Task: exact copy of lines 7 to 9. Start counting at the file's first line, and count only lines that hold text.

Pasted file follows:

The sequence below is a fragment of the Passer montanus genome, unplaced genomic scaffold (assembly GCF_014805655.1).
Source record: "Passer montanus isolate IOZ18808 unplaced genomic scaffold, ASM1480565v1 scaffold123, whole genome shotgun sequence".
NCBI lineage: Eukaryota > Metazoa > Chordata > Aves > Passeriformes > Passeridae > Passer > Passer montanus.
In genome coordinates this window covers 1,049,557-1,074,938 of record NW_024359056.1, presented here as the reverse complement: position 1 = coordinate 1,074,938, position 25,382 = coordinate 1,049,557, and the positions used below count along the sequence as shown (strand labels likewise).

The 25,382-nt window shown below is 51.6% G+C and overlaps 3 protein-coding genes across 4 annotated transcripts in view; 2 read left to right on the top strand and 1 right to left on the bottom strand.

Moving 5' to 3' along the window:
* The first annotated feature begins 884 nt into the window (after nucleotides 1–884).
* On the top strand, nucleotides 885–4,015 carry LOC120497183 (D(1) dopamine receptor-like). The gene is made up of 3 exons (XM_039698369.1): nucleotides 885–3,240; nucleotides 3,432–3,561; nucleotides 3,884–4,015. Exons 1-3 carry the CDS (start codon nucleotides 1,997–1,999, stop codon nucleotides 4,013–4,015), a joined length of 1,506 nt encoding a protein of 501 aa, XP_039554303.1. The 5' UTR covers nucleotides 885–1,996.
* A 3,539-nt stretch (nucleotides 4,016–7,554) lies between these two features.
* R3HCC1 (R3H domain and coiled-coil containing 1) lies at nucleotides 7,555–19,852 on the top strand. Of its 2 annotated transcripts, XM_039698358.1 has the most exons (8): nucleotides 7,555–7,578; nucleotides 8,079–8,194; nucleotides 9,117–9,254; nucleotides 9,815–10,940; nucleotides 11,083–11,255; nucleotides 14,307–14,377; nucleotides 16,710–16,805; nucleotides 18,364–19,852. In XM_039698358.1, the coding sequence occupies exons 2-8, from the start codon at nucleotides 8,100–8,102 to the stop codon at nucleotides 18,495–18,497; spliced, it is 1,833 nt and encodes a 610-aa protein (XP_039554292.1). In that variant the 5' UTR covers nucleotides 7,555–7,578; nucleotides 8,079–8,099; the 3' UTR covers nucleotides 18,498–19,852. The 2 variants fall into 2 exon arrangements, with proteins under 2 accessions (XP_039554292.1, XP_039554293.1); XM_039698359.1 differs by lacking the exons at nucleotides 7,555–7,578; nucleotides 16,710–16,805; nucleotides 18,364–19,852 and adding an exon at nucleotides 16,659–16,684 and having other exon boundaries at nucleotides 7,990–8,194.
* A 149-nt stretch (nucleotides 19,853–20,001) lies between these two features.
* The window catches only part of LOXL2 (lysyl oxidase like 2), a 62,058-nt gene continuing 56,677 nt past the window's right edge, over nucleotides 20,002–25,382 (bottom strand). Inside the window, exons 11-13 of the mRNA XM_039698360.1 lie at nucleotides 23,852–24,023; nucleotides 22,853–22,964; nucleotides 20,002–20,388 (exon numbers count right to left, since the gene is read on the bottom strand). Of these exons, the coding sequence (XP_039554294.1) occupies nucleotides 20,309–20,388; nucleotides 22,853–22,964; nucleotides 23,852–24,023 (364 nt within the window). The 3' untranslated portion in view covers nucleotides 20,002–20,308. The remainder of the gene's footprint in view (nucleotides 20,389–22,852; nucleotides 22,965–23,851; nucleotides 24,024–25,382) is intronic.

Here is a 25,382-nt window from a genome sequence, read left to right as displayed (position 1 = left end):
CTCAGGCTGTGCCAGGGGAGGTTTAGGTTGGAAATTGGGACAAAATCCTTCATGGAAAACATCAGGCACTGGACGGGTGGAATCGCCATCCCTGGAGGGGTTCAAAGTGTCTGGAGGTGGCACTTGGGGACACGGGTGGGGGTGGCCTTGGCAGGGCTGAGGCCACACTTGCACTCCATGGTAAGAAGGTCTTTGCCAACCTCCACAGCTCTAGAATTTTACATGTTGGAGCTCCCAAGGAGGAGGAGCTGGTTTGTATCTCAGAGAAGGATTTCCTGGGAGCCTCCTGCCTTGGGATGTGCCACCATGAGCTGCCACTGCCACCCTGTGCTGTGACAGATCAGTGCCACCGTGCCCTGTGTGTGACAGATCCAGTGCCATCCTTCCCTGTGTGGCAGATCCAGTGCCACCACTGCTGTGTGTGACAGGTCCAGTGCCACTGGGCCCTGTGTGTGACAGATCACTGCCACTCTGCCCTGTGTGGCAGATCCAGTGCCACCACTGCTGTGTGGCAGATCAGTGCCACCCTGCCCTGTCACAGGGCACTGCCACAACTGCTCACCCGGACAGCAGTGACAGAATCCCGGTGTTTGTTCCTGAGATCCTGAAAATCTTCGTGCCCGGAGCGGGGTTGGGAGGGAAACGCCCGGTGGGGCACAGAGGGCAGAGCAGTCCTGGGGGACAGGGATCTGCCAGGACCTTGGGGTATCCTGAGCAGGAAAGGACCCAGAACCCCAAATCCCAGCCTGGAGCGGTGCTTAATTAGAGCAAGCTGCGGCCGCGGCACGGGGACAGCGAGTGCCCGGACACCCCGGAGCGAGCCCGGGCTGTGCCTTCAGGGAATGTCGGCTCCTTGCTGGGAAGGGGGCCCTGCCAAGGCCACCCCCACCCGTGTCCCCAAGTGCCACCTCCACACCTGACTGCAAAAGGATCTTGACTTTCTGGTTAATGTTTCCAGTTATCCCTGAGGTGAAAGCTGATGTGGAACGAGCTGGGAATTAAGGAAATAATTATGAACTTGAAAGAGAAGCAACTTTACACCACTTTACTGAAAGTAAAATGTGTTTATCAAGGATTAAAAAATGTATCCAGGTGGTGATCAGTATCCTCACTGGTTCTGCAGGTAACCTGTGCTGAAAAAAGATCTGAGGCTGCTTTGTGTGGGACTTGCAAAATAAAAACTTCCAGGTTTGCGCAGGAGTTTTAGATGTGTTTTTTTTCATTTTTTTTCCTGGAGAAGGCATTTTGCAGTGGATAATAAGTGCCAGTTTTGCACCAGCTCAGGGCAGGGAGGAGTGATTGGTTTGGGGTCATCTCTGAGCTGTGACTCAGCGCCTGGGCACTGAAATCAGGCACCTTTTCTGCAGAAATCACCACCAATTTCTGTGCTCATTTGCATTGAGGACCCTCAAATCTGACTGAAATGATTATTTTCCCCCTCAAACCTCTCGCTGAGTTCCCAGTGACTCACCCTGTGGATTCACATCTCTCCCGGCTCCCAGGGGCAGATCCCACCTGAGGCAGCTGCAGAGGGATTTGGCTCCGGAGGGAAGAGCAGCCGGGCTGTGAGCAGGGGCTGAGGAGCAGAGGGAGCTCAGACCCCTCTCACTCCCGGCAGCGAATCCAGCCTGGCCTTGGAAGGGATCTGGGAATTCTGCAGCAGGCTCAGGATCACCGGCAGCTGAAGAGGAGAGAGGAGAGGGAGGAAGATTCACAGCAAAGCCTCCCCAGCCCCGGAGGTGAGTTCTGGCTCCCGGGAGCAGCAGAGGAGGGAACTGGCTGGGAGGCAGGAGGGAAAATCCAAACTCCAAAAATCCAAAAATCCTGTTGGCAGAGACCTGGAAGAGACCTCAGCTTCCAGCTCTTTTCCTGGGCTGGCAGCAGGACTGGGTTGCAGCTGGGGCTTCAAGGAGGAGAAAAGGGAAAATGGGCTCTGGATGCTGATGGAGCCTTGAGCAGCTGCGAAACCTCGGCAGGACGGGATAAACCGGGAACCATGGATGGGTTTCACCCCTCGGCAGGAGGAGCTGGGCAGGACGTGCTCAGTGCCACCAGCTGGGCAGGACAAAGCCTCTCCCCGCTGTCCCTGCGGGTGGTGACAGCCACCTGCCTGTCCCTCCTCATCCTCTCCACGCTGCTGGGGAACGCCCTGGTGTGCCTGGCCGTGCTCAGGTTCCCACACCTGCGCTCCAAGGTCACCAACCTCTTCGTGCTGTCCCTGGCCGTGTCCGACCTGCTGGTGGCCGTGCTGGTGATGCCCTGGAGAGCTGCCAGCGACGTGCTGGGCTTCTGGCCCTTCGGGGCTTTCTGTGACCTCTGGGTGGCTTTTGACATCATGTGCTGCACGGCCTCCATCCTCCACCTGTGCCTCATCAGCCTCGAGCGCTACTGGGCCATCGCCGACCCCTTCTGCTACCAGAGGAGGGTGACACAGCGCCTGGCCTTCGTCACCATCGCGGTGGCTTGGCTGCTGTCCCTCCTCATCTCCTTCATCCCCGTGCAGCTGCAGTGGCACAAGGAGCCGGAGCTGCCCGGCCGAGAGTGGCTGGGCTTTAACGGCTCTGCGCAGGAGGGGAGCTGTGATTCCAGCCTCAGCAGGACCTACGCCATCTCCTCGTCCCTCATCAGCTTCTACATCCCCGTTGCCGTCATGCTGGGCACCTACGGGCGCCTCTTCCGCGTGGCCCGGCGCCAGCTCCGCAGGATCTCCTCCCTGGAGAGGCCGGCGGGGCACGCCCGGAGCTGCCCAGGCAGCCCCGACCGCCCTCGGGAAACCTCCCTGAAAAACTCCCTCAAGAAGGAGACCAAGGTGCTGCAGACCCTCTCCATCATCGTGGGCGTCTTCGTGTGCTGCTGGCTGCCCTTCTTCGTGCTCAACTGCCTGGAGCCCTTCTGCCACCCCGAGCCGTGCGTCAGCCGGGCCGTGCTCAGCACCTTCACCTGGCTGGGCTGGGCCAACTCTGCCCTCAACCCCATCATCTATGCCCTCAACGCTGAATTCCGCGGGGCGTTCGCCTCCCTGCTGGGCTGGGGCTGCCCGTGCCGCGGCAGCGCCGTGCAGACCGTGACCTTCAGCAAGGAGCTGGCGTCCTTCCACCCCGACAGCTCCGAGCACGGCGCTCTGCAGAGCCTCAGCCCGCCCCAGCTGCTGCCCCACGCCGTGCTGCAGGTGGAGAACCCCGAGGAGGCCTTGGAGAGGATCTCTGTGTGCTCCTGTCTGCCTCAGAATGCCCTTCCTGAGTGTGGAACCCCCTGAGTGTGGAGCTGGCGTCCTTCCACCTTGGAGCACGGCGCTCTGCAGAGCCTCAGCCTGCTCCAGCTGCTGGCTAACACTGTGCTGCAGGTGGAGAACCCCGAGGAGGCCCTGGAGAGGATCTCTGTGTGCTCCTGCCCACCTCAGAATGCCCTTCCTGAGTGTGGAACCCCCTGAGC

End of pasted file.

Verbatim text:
* The first annotated feature begins 884 nt into the window (after nucleotides 1–884).
* On the top strand, nucleotides 885–4,015 carry LOC120497183 (D(1) dopamine receptor-like). The gene is made up of 3 exons (XM_039698369.1): nucleotides 885–3,240; nucleotides 3,432–3,561; nucleotides 3,884–4,015. Exons 1-3 carry the CDS (start codon nucleotides 1,997–1,999, stop codon nucleotides 4,013–4,015), a joined length of 1,506 nt encoding a protein of 501 aa, XP_039554303.1. The 5' UTR covers nucleotides 885–1,996.
* A 3,539-nt stretch (nucleotides 4,016–7,554) lies between these two features.